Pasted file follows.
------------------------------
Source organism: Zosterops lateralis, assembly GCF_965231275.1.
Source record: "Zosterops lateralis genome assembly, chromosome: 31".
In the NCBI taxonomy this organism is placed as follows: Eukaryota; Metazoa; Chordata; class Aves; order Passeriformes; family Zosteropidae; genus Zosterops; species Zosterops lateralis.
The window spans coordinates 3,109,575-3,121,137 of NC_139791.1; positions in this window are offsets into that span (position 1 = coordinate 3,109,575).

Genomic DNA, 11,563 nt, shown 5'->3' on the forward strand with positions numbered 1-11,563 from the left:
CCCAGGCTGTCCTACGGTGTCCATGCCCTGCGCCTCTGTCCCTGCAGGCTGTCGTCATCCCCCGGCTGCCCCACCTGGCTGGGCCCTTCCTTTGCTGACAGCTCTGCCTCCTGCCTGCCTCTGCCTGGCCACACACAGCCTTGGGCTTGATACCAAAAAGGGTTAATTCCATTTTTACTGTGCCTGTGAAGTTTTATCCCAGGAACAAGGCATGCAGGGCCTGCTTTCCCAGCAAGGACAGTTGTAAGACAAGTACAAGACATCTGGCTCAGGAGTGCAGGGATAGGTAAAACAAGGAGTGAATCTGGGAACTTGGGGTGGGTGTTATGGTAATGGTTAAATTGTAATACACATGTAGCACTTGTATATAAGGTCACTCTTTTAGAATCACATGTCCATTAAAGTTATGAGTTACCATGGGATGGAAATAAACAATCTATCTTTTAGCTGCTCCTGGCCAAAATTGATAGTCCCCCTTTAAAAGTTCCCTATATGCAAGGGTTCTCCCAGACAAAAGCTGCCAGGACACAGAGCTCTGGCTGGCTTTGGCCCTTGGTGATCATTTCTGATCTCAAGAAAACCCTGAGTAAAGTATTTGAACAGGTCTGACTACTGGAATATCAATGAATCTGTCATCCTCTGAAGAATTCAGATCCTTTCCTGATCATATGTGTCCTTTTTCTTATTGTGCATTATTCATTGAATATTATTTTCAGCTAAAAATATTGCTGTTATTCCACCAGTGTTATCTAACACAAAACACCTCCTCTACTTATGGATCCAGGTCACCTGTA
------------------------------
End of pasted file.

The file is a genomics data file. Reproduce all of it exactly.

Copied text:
Source organism: Zosterops lateralis, assembly GCF_965231275.1.
Source record: "Zosterops lateralis genome assembly, chromosome: 31".
In the NCBI taxonomy this organism is placed as follows: Eukaryota; Metazoa; Chordata; class Aves; order Passeriformes; family Zosteropidae; genus Zosterops; species Zosterops lateralis.
The window spans coordinates 3,109,575-3,121,137 of NC_139791.1; positions in this window are offsets into that span (position 1 = coordinate 3,109,575).

Genomic DNA, 11,563 nt, shown 5'->3' on the forward strand with positions numbered 1-11,563 from the left:
CCCAGGCTGTCCTACGGTGTCCATGCCCTGCGCCTCTGTCCCTGCAGGCTGTCGTCATCCCCCGGCTGCCCCACCTGGCTGGGCCCTTCCTTTGCTGACAGCTCTGCCTCCTGCCTGCCTCTGCCTGGCCACACACAGCCTTGGGCTTGATACCAAAAAGGGTTAATTCCATTTTTACTGTGCCTGTGAAGTTTTATCCCAGGAACAAGGCATGCAGGGCCTGCTTTCCCAGCAAGGACAGTTGTAAGACAAGTACAAGACATCTGGCTCAGGAGTGCAGGGATAGGTAAAACAAGGAGTGAATCTGGGAACTTGGGGTGGGTGTTATGGTAATGGTTAAATTGTAATACACATGTAGCACTTGTATATAAGGTCACTCTTTTAGAATCACATGTCCATTAAAGTTATGAGTTACCATGGGATGGAAATAAACAATCTATCTTTTAGCTGCTCCTGGCCAAAATTGATAGTCCCCCTTTAAAAGTTCCCTATATGCAAGGGTTCTCCCAGACAAAAGCTGCCAGGACACAGAGCTCTGGCTGGCTTTGGCCCTTGGTGATCATTTCTGATCTCAAGAAAACCCTGAGTAAAGTATTTGAACAGGTCTGACTACTGGAATATCAATGAATCTGTCATCCTCTGAAGAATTCAGATCCTTTCCTGATCATATGTGTCCTTTTTCTTATTGTGCATTATTCATTGAATATTATTTTCAGCTAAAAATATTGCTGTTATTCCACCAGTGTTATCTAACACAAAACACCTCCTCTACTTATGGATCCAGGTCACCTGTA